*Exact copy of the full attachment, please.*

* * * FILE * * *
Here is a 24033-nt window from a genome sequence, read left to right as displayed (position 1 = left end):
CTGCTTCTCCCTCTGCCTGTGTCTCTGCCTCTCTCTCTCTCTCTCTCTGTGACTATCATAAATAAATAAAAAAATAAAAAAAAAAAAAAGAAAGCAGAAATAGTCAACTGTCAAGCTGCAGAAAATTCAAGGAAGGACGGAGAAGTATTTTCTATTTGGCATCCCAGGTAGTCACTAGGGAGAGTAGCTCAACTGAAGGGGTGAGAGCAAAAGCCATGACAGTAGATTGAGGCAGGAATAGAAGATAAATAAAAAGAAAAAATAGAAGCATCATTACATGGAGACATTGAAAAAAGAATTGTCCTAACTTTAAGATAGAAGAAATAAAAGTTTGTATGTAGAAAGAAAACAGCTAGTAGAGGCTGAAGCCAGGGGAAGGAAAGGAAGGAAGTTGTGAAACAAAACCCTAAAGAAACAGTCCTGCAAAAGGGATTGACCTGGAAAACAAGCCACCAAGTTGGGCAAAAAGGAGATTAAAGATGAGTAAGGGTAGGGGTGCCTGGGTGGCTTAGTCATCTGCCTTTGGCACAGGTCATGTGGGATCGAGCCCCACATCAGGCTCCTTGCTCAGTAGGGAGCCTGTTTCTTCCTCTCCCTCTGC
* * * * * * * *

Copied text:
Here is a 24033-nt window from a genome sequence, read left to right as displayed (position 1 = left end):
CTGCTTCTCCCTCTGCCTGTGTCTCTGCCTCTCTCTCTCTCTCTCTCTGTGACTATCATAAATAAATAAAAAAATAAAAAAAAAAAAAAGAAAGCAGAAATAGTCAACTGTCAAGCTGCAGAAAATTCAAGGAAGGACGGAGAAGTATTTTCTATTTGGCATCCCAGGTAGTCACTAGGGAGAGTAGCTCAACTGAAGGGGTGAGAGCAAAAGCCATGACAGTAGATTGAGGCAGGAATAGAAGATAAATAAAAAGAAAAAATAGAAGCATCATTACATGGAGACATTGAAAAAAGAATTGTCCTAACTTTAAGATAGAAGAAATAAAAGTTTGTATGTAGAAAGAAAACAGCTAGTAGAGGCTGAAGCCAGGGGAAGGAAAGGAAGGAAGTTGTGAAACAAAACCCTAAAGAAACAGTCCTGCAAAAGGGATTGACCTGGAAAACAAGCCACCAAGTTGGGCAAAAAGGAGATTAAAGATGAGTAAGGGTAGGGGTGCCTGGGTGGCTTAGTCATCTGCCTTTGGCACAGGTCATGTGGGATCGAGCCCCACATCAGGCTCCTTGCTCAGTAGGGAGCCTGTTTCTTCCTCTCCCTCTGC